Exponential converter 1015 is a read only memory holding a table addressed by the output of delay 1010. The table is constructed to provide a signal representative of the exponential of the coded signal from delay 1010, i.e., the step-size signal of equation 5. The step-size signal Δ(n) from exponential converter 1015 is applied to decoding circuit 301 of FIG. 3 as required for ADPCM operation and the log step-size signal d(n) is supplied to noise estimator circuit 330. Alternatively, a signal processing arrangement such as illustrated in FIG. 9 may be used to generate the d(n) and Δ(n) signals by providing a set of permanently stored instruction signals such as set forth in FORTRAN language form in Appendix C.
As illustrated in FIG. 3, the quantized signal u"(n) from decoding circuit 301 is supplied to summing circuit 310, all-zero predictor 305, predictive parameter generator 325 and noise estimator circuit 330. Predictive parameter generator 325 reconstructs the predictive parameter signals a and b responsive to the succession of u"(n) signals applied thereto in accordance with equations 2 and 3.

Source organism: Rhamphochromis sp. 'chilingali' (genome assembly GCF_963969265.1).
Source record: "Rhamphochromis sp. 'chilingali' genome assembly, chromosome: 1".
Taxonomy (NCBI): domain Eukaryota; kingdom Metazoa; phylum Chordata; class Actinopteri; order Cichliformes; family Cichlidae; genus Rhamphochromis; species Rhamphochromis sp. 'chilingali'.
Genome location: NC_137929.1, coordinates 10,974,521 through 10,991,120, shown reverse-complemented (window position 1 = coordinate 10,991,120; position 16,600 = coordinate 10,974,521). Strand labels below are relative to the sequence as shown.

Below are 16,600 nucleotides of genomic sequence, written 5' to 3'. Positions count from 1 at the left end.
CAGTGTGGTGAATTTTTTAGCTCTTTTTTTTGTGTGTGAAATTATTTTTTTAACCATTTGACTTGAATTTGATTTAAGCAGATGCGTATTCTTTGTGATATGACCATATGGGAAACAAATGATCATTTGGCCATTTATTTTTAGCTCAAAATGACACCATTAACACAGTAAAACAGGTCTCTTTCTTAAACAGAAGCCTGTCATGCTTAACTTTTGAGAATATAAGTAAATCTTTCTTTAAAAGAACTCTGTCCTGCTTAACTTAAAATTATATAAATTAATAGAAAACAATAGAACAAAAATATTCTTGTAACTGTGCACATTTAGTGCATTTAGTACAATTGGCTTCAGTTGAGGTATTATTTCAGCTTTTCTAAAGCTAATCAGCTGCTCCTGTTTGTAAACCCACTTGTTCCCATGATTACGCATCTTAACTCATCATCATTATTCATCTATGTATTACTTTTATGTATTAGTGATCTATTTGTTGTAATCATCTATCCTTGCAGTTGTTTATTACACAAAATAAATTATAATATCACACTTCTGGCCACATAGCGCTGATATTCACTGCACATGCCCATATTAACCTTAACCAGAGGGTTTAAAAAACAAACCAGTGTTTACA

All-zero predictor 305 is operative responsive to signal u"(n) and predictive parameter signals a' from generator 325 to produce an all-zero predictive signal in accordance with equation 1c. The zero predictive signal is summed with the output of all-pole predictor 315 in summing circuit 320 and the total predictive signal is supplied to an input of summer 310. The sum of the input signal u"(n) and the predictive signal from summer 320 formed in summer 310 is sent as an input to all-pole predictor 315. The all-pole predictor operates to modify the output from summer 310 responsive to pole predictive parameter signals b' from generator 325. All of the decoder operations may also be accomplished using the processor apparatus of FIG. 9 in accordance with the permanently stored instructions of Appendix A to perform the decoder functions.
Noise estimator 330 is adapted to provide a set of filter control signals α and β to the post filter responsive to the log step-size signal d(n) and the a'(1) predictive coefficient signal from predictive parameter generator 310.